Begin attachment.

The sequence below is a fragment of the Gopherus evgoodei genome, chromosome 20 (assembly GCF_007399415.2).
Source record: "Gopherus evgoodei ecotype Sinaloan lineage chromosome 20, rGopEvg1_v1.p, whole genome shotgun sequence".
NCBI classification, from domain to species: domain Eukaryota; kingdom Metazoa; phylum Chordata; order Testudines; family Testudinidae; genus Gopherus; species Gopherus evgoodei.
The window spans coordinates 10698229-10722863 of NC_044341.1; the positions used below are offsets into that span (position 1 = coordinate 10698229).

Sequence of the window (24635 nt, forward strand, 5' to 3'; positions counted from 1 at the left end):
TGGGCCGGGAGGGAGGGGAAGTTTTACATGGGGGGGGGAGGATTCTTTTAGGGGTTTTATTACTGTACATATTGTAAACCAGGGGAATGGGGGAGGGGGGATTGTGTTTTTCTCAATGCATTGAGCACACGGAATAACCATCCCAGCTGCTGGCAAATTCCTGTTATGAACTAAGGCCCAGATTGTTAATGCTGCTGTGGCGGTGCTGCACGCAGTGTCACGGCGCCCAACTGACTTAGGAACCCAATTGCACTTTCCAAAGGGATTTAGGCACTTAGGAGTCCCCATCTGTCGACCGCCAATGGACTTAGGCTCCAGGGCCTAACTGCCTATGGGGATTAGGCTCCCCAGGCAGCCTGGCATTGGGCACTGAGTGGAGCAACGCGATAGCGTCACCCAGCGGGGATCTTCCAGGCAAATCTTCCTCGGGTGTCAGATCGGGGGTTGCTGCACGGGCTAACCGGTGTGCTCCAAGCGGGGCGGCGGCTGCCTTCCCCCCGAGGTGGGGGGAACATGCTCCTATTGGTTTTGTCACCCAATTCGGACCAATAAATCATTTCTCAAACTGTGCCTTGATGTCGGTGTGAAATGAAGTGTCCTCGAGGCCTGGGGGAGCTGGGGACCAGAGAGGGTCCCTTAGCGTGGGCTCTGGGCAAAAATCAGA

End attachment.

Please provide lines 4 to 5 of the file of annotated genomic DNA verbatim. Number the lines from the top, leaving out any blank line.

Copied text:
The window spans coordinates 10698229-10722863 of NC_044341.1; the positions used below are offsets into that span (position 1 = coordinate 10698229).

Sequence of the window (24635 nt, forward strand, 5' to 3'; positions counted from 1 at the left end):